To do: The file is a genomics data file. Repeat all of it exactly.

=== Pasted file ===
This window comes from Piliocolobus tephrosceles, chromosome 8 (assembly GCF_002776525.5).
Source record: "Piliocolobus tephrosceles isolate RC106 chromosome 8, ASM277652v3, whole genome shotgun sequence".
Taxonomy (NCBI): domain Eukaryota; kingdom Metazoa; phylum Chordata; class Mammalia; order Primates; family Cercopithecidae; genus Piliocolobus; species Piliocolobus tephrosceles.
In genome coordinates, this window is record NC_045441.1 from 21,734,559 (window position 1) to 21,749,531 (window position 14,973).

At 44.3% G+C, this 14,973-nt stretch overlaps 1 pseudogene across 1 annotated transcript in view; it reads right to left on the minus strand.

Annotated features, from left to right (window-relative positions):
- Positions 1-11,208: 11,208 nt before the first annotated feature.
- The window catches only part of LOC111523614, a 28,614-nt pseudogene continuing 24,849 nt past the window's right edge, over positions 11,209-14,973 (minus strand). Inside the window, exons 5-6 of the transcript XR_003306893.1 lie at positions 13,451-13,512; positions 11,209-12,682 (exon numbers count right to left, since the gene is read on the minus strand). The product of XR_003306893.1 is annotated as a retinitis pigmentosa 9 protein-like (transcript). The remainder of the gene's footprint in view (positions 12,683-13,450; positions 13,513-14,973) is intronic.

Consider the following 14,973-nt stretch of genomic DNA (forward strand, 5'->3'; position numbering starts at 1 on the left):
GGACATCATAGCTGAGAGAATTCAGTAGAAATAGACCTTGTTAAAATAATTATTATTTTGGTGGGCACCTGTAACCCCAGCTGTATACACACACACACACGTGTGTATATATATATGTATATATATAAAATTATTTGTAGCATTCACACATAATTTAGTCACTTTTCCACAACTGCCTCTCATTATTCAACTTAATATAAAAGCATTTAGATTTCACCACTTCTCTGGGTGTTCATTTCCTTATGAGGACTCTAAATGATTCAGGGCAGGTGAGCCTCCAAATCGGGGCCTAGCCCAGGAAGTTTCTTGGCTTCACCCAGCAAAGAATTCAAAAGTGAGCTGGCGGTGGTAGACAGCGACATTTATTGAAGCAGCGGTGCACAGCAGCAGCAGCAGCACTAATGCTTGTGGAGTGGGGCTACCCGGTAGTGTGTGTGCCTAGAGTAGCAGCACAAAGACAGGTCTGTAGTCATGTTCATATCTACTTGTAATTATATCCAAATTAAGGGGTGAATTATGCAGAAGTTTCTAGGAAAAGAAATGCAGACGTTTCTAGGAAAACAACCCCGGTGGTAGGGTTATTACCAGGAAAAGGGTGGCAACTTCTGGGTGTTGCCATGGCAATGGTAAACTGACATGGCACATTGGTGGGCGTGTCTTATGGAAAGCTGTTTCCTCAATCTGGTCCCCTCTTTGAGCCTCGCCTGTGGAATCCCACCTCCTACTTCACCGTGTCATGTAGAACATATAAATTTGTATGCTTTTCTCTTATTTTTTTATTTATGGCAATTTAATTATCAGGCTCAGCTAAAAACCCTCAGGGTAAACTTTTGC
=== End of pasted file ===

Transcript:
This window comes from Piliocolobus tephrosceles, chromosome 8 (assembly GCF_002776525.5).
Source record: "Piliocolobus tephrosceles isolate RC106 chromosome 8, ASM277652v3, whole genome shotgun sequence".
Taxonomy (NCBI): domain Eukaryota; kingdom Metazoa; phylum Chordata; class Mammalia; order Primates; family Cercopithecidae; genus Piliocolobus; species Piliocolobus tephrosceles.
In genome coordinates, this window is record NC_045441.1 from 21,734,559 (window position 1) to 21,749,531 (window position 14,973).

At 44.3% G+C, this 14,973-nt stretch overlaps 1 pseudogene across 1 annotated transcript in view; it reads right to left on the minus strand.

Annotated features, from left to right (window-relative positions):
- Positions 1-11,208: 11,208 nt before the first annotated feature.
- The window catches only part of LOC111523614, a 28,614-nt pseudogene continuing 24,849 nt past the window's right edge, over positions 11,209-14,973 (minus strand). Inside the window, exons 5-6 of the transcript XR_003306893.1 lie at positions 13,451-13,512; positions 11,209-12,682 (exon numbers count right to left, since the gene is read on the minus strand). The product of XR_003306893.1 is annotated as a retinitis pigmentosa 9 protein-like (transcript). The remainder of the gene's footprint in view (positions 12,683-13,450; positions 13,513-14,973) is intronic.

Consider the following 14,973-nt stretch of genomic DNA (forward strand, 5'->3'; position numbering starts at 1 on the left):
GGACATCATAGCTGAGAGAATTCAGTAGAAATAGACCTTGTTAAAATAATTATTATTTTGGTGGGCACCTGTAACCCCAGCTGTATACACACACACACACGTGTGTATATATATATGTATATATATAAAATTATTTGTAGCATTCACACATAATTTAGTCACTTTTCCACAACTGCCTCTCATTATTCAACTTAATATAAAAGCATTTAGATTTCACCACTTCTCTGGGTGTTCATTTCCTTATGAGGACTCTAAATGATTCAGGGCAGGTGAGCCTCCAAATCGGGGCCTAGCCCAGGAAGTTTCTTGGCTTCACCCAGCAAAGAATTCAAAAGTGAGCTGGCGGTGGTAGACAGCGACATTTATTGAAGCAGCGGTGCACAGCAGCAGCAGCAGCACTAATGCTTGTGGAGTGGGGCTACCCGGTAGTGTGTGTGCCTAGAGTAGCAGCACAAAGACAGGTCTGTAGTCATGTTCATATCTACTTGTAATTATATCCAAATTAAGGGGTGAATTATGCAGAAGTTTCTAGGAAAAGAAATGCAGACGTTTCTAGGAAAACAACCCCGGTGGTAGGGTTATTACCAGGAAAAGGGTGGCAACTTCTGGGTGTTGCCATGGCAATGGTAAACTGACATGGCACATTGGTGGGCGTGTCTTATGGAAAGCTGTTTCCTCAATCTGGTCCCCTCTTTGAGCCTCGCCTGTGGAATCCCACCTCCTACTTCACCGTGTCATGTAGAACATATAAATTTGTATGCTTTTCTCTTATTTTTTTATTTATGGCAATTTAATTATCAGGCTCAGCTAAAAACCCTCAGGGTAAACTTTTGC